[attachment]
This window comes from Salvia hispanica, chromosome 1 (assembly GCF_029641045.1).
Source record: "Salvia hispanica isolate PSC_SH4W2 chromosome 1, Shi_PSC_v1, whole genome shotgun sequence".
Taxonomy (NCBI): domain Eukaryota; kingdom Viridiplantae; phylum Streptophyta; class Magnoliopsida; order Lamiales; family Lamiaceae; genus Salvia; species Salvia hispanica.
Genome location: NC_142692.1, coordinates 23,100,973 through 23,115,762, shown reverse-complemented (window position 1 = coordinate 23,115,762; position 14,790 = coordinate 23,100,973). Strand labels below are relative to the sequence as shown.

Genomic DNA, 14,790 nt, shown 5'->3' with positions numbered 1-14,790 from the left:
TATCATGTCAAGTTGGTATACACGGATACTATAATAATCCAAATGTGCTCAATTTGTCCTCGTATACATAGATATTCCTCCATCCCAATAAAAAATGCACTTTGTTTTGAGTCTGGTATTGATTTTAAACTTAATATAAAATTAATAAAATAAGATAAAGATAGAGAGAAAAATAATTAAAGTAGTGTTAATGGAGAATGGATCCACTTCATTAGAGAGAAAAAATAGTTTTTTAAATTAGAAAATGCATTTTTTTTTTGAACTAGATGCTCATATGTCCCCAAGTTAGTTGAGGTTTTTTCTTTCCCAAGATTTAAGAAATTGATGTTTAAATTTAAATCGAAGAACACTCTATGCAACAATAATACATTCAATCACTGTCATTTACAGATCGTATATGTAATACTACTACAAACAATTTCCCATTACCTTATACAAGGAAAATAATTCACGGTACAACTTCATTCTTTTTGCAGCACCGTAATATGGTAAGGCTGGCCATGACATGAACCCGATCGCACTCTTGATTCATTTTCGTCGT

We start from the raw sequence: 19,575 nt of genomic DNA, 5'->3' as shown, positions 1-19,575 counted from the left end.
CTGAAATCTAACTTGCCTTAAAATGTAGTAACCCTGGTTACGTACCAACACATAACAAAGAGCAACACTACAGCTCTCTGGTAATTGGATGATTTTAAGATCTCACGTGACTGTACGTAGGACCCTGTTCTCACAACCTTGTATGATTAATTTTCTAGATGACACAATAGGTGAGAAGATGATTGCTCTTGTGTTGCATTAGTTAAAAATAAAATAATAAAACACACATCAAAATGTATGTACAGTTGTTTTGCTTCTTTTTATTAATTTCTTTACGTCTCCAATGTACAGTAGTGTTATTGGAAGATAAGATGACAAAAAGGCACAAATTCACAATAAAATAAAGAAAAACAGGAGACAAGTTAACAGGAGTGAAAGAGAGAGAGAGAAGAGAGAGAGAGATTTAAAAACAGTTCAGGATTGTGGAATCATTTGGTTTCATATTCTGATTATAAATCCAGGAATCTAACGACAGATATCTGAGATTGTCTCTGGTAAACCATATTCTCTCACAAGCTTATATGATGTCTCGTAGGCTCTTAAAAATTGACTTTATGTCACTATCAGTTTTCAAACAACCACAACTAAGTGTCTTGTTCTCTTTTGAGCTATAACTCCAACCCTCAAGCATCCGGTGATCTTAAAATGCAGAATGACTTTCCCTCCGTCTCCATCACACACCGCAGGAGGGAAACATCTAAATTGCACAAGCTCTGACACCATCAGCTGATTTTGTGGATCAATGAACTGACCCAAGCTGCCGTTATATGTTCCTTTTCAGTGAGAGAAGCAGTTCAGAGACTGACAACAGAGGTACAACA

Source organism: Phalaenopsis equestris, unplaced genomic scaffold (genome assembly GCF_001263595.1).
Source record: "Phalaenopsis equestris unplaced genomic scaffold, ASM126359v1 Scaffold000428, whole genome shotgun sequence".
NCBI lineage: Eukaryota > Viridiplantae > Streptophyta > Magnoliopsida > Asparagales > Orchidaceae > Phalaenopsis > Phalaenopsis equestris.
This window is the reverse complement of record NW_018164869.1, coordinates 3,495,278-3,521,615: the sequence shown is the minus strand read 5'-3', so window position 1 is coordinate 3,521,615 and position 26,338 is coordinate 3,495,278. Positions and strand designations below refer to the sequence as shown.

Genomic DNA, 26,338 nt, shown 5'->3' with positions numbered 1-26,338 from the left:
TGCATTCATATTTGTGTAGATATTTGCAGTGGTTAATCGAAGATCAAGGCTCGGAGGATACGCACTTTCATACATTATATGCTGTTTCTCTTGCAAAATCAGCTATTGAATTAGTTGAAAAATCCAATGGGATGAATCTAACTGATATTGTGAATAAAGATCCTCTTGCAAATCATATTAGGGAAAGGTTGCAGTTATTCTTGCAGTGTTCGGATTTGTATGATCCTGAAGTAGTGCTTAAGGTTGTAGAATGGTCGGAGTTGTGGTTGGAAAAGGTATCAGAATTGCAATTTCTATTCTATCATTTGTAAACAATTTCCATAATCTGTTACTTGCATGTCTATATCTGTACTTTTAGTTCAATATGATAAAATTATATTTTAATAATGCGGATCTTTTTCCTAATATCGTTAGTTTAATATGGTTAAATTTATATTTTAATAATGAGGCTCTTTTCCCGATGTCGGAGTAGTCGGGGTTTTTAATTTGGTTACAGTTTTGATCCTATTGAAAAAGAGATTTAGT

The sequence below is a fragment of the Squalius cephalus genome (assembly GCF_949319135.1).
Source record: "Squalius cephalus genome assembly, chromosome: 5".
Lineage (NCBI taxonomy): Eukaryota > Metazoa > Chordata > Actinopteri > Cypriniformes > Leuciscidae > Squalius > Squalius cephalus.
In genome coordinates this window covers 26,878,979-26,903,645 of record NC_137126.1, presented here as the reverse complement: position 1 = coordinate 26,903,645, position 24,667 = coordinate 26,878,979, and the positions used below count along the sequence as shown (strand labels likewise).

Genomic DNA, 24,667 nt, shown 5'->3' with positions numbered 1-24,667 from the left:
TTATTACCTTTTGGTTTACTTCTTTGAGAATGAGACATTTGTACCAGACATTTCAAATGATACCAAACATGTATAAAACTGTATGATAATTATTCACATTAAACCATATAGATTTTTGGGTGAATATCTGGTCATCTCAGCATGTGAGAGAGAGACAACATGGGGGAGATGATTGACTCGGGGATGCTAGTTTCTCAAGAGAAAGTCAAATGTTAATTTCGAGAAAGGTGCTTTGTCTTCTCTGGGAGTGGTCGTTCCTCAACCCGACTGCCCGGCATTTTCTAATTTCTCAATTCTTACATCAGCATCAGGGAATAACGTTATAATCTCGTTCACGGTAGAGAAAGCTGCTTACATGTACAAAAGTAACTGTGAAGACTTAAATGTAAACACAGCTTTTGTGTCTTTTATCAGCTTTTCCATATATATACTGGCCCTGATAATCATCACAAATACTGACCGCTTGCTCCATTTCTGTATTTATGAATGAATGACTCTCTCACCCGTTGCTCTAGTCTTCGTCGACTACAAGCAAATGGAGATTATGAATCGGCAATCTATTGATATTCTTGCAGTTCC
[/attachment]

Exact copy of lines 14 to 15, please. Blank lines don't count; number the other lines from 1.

TGCATTCATATTTGTGTAGATATTTGCAGTGGTTAATCGAAGATCAAGGCTCGGAGGATACGCACTTTCATACATTATATGCTGTTTCTCTTGCAAAATCAGCTATTGAATTAGTTGAAAAATCCAATGGGATGAATCTAACTGATATTGTGAATAAAGATCCTCTTGCAAATCATATTAGGGAAAGGTTGCAGTTATTCTTGCAGTGTTCGGATTTGTATGATCCTGAAGTAGTGCTTAAGGTTGTAGAATGGTCGGAGTTGTGGTTGGAAAAGGTATCAGAATTGCAATTTCTATTCTATCATTTGTAAACAATTTCCATAATCTGTTACTTGCATGTCTATATCTGTACTTTTAGTTCAATATGATAAAATTATATTTTAATAATGCGGATCTTTTTCCTAATATCGTTAGTTTAATATGGTTAAATTTATATTTTAATAATGAGGCTCTTTTCCCGATGTCGGAGTAGTCGGGGTTTTTAATTTGGTTACAGTTTTGATCCTATTGAAAAAGAGATTTAGT

The sequence below is a fragment of the Squalius cephalus genome (assembly GCF_949319135.1).